O2 and 3 bosses want UK-based probe into Orange/T-Mobile merger

Legal hammer

Rival mobile operators have called for Orange's merger with T-Mobile to be scrutinised by UK regulators rather than their European counterparts.

O2 and Three both argue that British authorities, rather than Brussels-based European Commission regulators, were best placed to evaluate the impact on the UK market of the proposed merger, which will create the biggest single entity of mobile subscribers in UK history.

Kevin Russell, head of 3UK, was quoted by the Financial Times as saying that UK-based authorities were "best positioned" to consider the deal's impact to the country and protect its consumers.

O2 chief Ronan Dunne agrees, telling the FT that the merger would leave a single entity holding a majority of the radio spectrum at 1800MHz, a frequency key to the development of 4G networking and an emerging technology expected to gain major traction in 2010.

According to the Financial Times article, combining Orange and T-Mobile's spectrum shares would undo a sharing agreement between the networks brokered by the government last year, another reason that it should be scrutinised domestically.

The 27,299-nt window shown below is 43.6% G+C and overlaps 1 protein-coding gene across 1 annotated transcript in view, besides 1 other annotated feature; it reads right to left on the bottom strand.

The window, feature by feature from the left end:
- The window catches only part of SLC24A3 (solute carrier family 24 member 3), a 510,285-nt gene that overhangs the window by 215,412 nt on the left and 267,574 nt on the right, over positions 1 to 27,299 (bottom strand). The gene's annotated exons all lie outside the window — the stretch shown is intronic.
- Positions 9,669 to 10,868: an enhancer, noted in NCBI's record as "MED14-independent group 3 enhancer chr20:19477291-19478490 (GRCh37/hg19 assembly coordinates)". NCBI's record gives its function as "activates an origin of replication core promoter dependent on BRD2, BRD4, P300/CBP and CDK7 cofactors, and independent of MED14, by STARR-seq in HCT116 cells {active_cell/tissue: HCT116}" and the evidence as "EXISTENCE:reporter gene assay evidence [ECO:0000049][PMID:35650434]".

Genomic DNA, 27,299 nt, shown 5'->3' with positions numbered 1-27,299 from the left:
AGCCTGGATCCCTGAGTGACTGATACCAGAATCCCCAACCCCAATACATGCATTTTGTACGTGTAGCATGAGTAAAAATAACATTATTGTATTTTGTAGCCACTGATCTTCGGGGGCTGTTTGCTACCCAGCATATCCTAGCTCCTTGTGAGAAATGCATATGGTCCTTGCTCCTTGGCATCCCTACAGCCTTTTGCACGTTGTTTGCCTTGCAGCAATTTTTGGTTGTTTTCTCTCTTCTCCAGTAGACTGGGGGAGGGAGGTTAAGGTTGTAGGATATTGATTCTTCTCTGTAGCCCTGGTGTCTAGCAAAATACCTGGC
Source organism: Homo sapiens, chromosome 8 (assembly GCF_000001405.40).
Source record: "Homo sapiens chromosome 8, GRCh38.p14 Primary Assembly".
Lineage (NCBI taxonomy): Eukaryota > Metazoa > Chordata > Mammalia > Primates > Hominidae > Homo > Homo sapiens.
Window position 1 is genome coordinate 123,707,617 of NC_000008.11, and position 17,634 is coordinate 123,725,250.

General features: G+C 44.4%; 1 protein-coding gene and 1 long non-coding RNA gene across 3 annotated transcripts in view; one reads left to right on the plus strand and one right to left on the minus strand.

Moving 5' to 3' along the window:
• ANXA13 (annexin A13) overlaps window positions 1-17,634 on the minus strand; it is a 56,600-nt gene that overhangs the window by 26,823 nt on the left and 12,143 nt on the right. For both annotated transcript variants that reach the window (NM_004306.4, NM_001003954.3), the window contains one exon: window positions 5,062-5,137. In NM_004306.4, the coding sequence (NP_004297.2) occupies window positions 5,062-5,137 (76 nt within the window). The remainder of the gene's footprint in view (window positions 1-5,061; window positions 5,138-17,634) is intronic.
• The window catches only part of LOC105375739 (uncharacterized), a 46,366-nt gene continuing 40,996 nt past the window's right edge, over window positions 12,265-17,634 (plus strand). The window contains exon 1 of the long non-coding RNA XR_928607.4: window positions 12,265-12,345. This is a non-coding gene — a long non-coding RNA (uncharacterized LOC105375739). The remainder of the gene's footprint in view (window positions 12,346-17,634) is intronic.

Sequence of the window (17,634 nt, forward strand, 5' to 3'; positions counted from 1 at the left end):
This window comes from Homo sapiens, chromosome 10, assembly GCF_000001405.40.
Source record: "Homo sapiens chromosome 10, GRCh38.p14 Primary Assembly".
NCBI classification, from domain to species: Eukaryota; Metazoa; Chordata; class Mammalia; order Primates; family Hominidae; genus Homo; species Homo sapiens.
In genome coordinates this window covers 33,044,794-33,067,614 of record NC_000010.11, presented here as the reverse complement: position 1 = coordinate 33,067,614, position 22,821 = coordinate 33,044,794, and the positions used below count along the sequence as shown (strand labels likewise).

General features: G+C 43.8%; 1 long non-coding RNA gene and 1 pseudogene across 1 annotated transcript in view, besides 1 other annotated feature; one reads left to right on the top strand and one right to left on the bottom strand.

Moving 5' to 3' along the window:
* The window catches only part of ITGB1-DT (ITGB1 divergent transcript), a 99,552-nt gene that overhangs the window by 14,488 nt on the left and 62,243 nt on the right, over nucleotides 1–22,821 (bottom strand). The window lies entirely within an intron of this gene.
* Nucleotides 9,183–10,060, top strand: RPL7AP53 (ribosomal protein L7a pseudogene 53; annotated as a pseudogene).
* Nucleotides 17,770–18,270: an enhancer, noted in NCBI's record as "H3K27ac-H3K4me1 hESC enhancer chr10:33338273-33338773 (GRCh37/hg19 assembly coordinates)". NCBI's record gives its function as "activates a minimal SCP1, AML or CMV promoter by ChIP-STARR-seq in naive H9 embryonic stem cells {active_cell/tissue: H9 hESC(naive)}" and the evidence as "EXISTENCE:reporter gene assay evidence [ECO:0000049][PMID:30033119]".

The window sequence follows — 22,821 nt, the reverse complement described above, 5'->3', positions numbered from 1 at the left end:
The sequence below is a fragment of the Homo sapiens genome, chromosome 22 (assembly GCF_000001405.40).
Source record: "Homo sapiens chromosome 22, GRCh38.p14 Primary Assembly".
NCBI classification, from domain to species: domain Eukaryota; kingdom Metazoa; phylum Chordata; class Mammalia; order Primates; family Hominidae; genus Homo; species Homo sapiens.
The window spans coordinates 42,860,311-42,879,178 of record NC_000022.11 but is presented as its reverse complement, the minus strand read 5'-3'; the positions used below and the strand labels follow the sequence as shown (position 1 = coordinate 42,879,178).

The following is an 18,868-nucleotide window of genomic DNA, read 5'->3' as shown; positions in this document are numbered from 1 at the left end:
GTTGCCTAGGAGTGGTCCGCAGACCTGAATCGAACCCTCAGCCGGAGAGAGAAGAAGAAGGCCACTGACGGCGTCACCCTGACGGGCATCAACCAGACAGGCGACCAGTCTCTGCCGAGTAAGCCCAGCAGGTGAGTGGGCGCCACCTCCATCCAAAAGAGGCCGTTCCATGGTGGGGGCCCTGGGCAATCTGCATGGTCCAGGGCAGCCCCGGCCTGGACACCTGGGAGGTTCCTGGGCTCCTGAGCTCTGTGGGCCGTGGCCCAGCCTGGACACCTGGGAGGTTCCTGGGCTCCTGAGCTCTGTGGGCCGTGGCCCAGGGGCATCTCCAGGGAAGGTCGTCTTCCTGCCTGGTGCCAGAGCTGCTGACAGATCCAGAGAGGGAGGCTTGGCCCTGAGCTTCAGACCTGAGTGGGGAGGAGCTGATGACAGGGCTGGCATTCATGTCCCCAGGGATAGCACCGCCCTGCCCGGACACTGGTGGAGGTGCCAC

The mobile networks are not alone in wanting the deal looked at locally rather than in Brussels. UK groups Consumer Focus and the Communications Consumer Panel wrote to the European commissioner for competition last month requesting a UK-based investigation, while Ofcom suggested in a report entitled Mobile Evolution that it would like to be involved in scrutinising the merger.

"Some recent developments, such as the proposed merger between T-Mobile and Orange, may well have significant implications for our future work programme," the report read.

However, France Telecom and Deutsche Telekom, the parent companies behind the merger, want the European Commission's own regulators to look at the deal, as they believe it will be quicker than referring it to UK authorities. The commission itself will make the final decision on which group should lead the investigation.

T-Mobile and Orange signalled their intent to form a new joint venture in September, signing the final agreement in November. If given the green light, the merger will create the UK's largest mobile operator, with around 29.5 million subscribers.